Apr 27, 06 Track and Field (W)
MONTREAL (CP) -- Emilie Mondor's health deteriorated to the point this past winter where she wasn't just worried about racing again, but simply being able to walk when she grew old.
But Mondor says she's finally on the mend from a string of injuries that has kept the Canadian distance runner off the track for nearly two years, and she plans to lace on her spikes again this summer.
"I actually thought I might have to retire, but things are going better now," said Mondor. "It was unexpected and it is probably the most happy I've been."
Mondor, who turns 25 on Saturday, hasn't raced on the track since the 2004 Athens Olympics, run aground by one stress fracture after another. She says in January doctors diagnosed a chronic bone disorder - her body doesn't absorb calcium, so her bones are similar to someone with osteoporosis.
Mondor, the first Canadian woman to run under 15 minutes in the 5,000 metres, believes this condition explains why she suffered her first stress fracture when she was only 16, and why her bone density has been steadily dropping, hitting alarmingly low levels the past several months.
Mondor sat out last summer's track season, recovering from an ankle injury and a stress fracture in her sacrum, the triangular bone at the base of her spine. She appeared to bounce back this past fall, winning the North American 5-K championships. But looking back, it was too much too soon.
"I was still running 200 kilometres a week, with a density so low that doctors would suggest to old ladies not even to dance," Mondor said from her home in Mascouche, Que.
The doctors prescribed Forteo, a drug used to treat osteoporosis. But she wasn't hopeful it would work and considered calling quits on her running career.
"It was so depressing because I never thought I was done," said Mondor. "A month or two (of not running), I was just feeling like I really missed that world, and more than anything I missed the routine of the training, and the meets."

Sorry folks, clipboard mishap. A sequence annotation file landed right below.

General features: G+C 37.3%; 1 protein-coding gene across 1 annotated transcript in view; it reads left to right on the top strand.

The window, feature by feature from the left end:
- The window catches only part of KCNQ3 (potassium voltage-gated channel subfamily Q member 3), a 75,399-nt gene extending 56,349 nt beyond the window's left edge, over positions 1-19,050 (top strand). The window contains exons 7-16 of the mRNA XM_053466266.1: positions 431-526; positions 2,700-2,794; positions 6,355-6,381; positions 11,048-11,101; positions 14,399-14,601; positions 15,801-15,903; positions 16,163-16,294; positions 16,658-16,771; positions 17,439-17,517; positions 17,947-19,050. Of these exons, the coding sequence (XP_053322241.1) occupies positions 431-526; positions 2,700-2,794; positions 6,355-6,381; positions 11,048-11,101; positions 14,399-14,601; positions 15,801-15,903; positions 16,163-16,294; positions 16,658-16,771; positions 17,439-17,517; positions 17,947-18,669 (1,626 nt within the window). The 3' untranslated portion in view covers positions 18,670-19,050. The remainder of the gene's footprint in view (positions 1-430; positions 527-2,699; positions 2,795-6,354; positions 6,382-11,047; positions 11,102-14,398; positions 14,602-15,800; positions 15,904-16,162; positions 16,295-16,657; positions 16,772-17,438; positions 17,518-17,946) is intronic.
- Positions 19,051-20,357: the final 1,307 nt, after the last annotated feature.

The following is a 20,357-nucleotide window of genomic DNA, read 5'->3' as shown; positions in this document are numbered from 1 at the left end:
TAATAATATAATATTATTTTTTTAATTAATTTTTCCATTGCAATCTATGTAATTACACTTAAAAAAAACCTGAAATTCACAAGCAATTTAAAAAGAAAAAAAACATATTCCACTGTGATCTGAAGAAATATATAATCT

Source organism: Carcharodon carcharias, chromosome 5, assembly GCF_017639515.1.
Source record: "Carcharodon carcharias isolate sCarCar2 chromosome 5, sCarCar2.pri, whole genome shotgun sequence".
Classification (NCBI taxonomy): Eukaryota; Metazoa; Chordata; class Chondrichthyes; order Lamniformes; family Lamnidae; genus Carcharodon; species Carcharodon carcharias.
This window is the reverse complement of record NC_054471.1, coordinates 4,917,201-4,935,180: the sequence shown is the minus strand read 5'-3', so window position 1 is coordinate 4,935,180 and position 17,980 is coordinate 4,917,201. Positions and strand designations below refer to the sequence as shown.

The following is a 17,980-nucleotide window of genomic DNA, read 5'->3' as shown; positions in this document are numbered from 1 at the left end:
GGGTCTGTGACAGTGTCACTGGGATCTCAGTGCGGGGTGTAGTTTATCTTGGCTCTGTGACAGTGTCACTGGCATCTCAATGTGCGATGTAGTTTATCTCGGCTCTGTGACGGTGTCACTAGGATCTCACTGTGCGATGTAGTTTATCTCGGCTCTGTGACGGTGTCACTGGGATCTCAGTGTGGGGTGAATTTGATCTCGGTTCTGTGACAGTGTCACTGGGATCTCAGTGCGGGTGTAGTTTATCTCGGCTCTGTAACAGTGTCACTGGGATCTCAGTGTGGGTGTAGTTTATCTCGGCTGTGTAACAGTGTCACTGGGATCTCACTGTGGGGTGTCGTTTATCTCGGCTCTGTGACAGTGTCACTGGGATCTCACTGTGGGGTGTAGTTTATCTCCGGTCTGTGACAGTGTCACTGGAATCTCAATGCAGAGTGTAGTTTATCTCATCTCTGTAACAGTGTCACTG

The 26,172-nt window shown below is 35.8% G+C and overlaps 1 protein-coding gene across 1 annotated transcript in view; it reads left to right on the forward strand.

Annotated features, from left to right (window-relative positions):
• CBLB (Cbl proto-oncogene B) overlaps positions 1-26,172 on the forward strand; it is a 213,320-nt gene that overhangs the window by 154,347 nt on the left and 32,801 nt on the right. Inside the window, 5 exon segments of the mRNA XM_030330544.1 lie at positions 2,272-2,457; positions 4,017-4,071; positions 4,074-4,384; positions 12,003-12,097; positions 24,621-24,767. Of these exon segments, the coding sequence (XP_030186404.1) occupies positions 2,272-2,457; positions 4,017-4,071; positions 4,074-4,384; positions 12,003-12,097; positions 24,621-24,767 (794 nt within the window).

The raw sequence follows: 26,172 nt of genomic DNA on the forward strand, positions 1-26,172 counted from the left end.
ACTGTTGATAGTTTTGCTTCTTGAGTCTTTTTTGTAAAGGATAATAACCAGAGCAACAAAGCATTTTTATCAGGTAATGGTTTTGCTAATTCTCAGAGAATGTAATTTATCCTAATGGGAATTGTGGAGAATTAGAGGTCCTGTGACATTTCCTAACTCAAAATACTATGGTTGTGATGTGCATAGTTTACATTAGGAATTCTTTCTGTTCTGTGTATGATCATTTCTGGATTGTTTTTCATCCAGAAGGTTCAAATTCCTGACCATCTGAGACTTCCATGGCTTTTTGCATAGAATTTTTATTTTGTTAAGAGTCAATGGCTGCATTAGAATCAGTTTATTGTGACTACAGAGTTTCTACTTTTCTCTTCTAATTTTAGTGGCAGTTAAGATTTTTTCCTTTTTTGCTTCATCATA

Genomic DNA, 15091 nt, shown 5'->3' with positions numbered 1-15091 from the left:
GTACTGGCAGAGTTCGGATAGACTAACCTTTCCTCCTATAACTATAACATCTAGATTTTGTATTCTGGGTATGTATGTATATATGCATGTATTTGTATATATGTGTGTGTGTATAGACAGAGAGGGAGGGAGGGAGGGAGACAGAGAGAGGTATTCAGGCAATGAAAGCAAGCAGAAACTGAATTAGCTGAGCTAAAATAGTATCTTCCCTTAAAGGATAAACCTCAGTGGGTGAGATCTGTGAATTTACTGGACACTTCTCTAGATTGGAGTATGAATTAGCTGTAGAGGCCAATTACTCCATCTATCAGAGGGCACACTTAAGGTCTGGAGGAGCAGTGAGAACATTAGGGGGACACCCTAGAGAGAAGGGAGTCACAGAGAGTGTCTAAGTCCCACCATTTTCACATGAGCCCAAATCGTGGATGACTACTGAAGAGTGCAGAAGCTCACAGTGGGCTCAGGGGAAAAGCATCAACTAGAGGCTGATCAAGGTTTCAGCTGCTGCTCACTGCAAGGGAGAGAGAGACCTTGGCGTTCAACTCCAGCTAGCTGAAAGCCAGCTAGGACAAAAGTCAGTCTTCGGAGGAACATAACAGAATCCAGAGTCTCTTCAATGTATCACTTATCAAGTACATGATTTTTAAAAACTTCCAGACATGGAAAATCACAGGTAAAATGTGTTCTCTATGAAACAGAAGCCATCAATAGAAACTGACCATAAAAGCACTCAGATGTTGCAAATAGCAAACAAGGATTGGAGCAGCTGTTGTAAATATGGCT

She had to pull out of last month's Commonwealth Games and the world cross-country championships, and reading the results was tough to stomach.
"I thought, man I could have medalled at Commonwealth Games. That was the most painful, it pushed me to really focus on my health, my recovery, I said to myself, 'Come on, pull yourself together, maybe it will work,"' she said.
Mondor said she's seen improvements over the last couple of months.
Where she once prided herself on her ferocious training schedule, a big believer in never taking a day off, she says she's coming around to the less-is-more philosophy.
"Last week I did my first track workout, and it felt great actually. I really had a lot of fun," said Mondor. "I'm my own coach right now, and I'm training less and I recover better. I have no choice, I have to listen to my body."
Mondor says she'll run her first race June 28 at McGill University, and then just run a few small local meets leading up to the Canadian championships in Ottawa in August.
"All my year right now will be building toward nationals," said Mondor. "There's no way I'm missing nationals this year. That's my only objective this year: win back my title in the 5,000."
With no Olympics or world championships this summer, Mondor picked the right time to take it easy.
"It's perfect timing to just do nationals, and not have to do a lot of track meets," said Mondor. "It would be a good objective for this year, kind of a transition."
Mondor won three Canadian outdoor 5,000-metre titles before sitting out last summer.